cavus

. In pes

cavus

, the foot tends to supinate excessively.

Shin Contusion – because of the absence of muscular or adipose padding, the periosteum receives the full force of any impact delivered to the shin.

Muscle Contusions – common in sports, particularly to the gastrocnemius muscle

Slide17

Lower Leg Injuries

Leg Cramps and Spasms – sudden, violent, involuntary contractions of one or several muscles and may be either

clonic

or tonic.

Clonic

– intermittent contraction and relaxation

Tonic- constant muscles contraction without an intervening period of relaxation

Slide18

Lower Leg Injuries

Gastrocnemius

Strains – the medial head of the gastrocnemius is particularly susceptible to muscle strain. Activities that require quick starts and stops or occasional jumping can cause this strain.

Acute Leg Fractures – the fibular fracture has the highest incidence. Fractures of both the tibia and fibula result from either direct or indirect trauma.

Medial

Tibial

Stress Syndrome (MTSS) – has in the past been referred to as

shinsplints

. Conditions such as stress fractures, muscle strains, and chronic anterior compartment syndrome have all been termed

shinsplints

.

Slide19

Lower Leg Injuries

Compartment Syndromes – conditions in which increased pressure within one of the four compartments of the lower leg causes compression of muscular and neurovascular structures within that compartment.

3 Categories: Acute Compartment Syndrome, Acute Exertional Compartment Syndrome, and Chronic Compartment Syndrome.

Slide20

Lower Leg Injuries

Stress fracture of the Tibia or Fibula – are a common overuse stress condition, especially among distance runners. Like many other overuse syndromes, these are more likely to occur in individuals with structural deformities of the foot.

Slide21

Rehabilitation Techniques for the ankle and lower leg

General Body Conditioning

Injured patient should maintain cardiorespiratory conditioning during the entire rehab process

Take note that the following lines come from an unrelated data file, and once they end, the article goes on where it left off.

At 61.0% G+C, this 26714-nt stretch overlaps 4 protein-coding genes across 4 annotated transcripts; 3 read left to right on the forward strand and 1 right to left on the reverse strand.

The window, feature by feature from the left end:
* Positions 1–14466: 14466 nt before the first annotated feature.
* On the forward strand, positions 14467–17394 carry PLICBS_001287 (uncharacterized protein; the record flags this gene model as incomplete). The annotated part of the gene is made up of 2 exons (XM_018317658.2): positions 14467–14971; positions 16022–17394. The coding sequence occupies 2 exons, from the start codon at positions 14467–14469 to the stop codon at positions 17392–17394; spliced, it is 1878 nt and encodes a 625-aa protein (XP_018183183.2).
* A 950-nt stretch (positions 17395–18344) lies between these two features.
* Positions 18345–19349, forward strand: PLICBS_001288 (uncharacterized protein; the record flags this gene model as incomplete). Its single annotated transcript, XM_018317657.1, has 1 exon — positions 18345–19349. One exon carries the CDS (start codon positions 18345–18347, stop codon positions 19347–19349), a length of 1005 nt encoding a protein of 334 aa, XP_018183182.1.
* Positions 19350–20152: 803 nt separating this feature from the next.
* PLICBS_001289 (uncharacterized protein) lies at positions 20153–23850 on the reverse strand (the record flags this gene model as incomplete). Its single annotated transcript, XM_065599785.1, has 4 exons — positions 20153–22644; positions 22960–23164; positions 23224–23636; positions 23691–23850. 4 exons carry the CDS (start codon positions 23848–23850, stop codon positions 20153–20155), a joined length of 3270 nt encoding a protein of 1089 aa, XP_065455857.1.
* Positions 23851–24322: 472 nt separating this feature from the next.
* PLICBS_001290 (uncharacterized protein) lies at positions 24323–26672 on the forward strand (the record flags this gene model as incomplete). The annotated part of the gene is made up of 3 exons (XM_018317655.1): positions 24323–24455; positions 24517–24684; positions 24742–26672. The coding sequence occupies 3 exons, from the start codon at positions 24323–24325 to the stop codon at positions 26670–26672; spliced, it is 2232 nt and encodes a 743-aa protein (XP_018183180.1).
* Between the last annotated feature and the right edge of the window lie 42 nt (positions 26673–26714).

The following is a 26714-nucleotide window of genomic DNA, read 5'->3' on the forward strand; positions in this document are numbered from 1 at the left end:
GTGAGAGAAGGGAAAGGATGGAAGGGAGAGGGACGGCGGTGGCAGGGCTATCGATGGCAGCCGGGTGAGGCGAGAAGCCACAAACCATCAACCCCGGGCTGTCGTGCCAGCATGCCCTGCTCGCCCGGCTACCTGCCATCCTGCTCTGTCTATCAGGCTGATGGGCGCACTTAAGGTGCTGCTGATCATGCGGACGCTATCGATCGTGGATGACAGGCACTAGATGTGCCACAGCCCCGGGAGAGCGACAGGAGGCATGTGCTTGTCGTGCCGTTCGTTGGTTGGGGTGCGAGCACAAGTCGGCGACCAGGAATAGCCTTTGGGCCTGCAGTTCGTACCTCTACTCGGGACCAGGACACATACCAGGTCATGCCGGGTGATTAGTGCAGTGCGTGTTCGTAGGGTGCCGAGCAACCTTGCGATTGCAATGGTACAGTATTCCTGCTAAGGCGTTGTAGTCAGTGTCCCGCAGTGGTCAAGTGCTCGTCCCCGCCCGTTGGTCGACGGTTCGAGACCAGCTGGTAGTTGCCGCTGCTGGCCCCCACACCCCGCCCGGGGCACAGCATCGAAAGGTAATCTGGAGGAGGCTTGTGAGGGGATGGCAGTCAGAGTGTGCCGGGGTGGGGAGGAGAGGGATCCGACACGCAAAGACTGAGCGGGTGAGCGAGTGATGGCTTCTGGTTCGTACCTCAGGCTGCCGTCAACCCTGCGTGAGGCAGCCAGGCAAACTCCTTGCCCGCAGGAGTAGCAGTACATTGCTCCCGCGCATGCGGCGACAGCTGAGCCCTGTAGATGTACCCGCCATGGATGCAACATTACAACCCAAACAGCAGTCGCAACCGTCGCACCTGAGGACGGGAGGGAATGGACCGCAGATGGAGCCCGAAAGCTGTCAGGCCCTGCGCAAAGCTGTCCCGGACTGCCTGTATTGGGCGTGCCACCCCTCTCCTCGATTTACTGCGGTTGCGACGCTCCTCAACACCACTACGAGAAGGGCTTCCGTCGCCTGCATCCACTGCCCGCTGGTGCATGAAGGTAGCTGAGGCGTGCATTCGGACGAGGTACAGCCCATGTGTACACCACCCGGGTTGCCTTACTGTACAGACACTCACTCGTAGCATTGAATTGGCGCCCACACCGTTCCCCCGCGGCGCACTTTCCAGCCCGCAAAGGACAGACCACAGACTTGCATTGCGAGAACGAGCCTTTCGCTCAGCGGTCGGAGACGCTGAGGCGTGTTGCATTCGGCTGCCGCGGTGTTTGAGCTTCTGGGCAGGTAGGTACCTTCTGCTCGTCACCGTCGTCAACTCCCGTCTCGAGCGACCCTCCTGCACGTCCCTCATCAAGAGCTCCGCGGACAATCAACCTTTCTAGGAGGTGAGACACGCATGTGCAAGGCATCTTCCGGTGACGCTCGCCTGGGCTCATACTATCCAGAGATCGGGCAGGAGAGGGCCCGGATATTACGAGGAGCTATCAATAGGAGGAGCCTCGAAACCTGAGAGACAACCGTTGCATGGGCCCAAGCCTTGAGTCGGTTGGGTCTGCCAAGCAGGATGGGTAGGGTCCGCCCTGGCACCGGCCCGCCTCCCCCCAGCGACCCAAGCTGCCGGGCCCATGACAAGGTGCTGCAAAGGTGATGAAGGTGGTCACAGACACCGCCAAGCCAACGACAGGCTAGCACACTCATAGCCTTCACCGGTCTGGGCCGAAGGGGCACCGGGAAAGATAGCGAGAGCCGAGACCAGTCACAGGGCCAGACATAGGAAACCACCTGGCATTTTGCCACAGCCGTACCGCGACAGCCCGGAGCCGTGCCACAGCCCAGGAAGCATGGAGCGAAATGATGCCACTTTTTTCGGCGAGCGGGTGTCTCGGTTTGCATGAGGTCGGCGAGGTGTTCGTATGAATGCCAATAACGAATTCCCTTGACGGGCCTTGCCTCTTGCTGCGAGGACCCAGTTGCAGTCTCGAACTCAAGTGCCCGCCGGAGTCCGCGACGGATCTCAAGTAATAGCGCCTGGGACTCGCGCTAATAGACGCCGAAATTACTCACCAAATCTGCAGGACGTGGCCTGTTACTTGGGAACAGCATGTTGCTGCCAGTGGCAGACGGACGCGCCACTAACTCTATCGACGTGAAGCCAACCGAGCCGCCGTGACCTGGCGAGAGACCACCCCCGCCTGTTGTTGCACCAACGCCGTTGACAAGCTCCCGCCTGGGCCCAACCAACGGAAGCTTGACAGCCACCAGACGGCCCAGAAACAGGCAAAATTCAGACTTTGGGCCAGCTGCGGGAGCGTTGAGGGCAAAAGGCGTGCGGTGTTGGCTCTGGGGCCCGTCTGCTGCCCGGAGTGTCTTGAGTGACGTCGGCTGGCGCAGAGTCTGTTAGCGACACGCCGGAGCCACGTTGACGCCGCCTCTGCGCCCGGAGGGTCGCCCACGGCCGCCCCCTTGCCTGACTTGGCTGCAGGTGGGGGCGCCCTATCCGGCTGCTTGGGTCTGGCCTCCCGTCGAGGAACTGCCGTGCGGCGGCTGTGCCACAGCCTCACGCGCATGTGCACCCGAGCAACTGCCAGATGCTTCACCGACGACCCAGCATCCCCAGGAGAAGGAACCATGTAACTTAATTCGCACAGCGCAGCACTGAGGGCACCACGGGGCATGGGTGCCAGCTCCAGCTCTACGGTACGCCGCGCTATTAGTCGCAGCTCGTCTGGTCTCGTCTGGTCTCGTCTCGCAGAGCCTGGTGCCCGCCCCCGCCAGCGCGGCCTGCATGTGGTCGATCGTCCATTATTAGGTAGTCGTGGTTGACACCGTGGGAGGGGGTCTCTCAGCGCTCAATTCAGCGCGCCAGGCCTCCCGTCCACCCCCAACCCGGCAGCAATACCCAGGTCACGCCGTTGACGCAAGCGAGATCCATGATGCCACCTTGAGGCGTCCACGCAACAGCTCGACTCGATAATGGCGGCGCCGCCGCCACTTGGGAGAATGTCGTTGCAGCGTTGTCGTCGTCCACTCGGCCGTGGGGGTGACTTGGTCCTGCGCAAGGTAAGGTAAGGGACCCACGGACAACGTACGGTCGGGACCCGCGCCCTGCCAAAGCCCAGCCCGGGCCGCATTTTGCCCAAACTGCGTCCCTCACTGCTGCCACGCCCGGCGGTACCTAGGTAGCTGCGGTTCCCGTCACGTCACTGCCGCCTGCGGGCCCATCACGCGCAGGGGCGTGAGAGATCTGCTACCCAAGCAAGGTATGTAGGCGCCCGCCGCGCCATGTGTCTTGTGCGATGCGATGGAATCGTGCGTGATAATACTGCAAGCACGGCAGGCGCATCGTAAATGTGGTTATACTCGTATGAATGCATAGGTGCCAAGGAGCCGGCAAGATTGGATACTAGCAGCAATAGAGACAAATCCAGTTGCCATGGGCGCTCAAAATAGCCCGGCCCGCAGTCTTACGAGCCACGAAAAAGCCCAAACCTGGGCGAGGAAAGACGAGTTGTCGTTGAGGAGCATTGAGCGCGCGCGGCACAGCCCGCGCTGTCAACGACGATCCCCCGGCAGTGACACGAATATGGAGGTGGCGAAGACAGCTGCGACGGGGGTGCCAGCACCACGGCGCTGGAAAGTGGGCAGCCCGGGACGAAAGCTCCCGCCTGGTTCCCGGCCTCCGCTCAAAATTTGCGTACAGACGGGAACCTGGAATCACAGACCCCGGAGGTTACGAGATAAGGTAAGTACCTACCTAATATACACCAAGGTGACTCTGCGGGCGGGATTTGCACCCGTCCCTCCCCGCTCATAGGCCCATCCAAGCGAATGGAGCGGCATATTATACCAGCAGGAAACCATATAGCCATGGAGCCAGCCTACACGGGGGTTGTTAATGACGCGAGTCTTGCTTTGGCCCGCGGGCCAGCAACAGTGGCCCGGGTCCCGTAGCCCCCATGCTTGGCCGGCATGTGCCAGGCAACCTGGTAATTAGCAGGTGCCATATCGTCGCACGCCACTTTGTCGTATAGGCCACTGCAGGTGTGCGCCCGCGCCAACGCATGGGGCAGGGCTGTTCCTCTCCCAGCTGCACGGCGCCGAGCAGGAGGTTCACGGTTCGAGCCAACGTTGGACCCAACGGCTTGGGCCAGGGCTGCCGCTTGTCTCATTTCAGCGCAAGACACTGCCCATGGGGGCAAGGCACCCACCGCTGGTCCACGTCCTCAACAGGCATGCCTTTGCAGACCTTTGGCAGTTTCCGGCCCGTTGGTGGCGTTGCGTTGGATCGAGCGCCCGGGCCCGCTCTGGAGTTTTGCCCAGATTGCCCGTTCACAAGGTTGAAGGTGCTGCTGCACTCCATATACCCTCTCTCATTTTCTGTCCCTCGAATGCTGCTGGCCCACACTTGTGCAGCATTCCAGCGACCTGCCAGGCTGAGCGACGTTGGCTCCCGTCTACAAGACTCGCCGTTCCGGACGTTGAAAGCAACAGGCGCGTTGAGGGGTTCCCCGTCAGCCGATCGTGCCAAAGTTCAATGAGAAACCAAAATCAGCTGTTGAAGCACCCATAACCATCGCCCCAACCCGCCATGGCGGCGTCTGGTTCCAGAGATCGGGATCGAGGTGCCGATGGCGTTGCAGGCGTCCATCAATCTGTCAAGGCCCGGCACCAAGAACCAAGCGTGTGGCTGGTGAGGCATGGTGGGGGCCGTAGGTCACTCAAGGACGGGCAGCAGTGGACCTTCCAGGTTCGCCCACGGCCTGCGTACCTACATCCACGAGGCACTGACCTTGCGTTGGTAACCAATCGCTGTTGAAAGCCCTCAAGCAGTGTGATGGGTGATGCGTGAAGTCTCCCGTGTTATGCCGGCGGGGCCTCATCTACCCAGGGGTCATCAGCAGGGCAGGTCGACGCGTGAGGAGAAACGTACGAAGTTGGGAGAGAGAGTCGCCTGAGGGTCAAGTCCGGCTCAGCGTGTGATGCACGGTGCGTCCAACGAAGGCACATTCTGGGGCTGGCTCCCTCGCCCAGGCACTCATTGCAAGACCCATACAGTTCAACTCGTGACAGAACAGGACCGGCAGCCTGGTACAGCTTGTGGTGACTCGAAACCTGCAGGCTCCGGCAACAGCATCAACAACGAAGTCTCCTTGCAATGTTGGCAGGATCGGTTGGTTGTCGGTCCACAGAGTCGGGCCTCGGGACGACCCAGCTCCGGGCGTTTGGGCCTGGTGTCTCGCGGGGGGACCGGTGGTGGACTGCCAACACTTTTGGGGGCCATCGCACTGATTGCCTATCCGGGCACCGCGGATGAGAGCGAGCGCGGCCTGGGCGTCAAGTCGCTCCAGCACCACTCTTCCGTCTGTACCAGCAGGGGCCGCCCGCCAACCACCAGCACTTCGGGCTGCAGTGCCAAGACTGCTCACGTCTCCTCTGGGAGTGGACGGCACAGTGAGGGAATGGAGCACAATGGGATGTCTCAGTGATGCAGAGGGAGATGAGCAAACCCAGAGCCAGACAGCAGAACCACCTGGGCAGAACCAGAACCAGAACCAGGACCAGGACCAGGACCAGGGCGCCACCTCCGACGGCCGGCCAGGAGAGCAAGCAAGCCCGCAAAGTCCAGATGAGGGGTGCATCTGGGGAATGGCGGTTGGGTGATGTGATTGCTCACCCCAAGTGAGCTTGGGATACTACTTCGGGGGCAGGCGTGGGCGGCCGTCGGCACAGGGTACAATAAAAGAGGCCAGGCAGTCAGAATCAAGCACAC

Weight Bearing

Minimum or non-weight bearing immediately following injury

Early limited stress following initial period of inflammation may promote faster and stronger healing

Slide22

Rehabilitation Techniques for the ankle and lower leg

Joint Mobilizations

Movement of an injured joint can be improved my manual joint mobilization techniques

Flexibility

Early stages of rehab, inversion and eversion should be avoided

Stretching plantar flexors and

dorsiflexors

may improve range of motion

Neuromuscular Control

Exercises performed on unstable surfaces (BAPS Board, wedge board, or

Dynadisk

) may be beneficial for range of motion and for regaining neuromuscular control.

Slide23

Rehabilitation Techniques for the ankle and lower leg

Balance and Postural Stability

BAPS Board,

Bosu

Balance Trainer, Rocker Board, Tremor box,

Ployback

, and

Dynadisk

are all useful in regaining balance.

Strengthening

Should concentrate on achieving a balance in muscle groups surrounding the ankle

As healing progresses, athlete may begin strengthening exercises in all

Slide24

Rehabilitation Techniques for the ankle and lower leg

Taping and Bracing

May prevent further injury

Functional Progressions

Can be as complex or as simple as needed

More severe injuries need a more detailed

functional progression

Slide25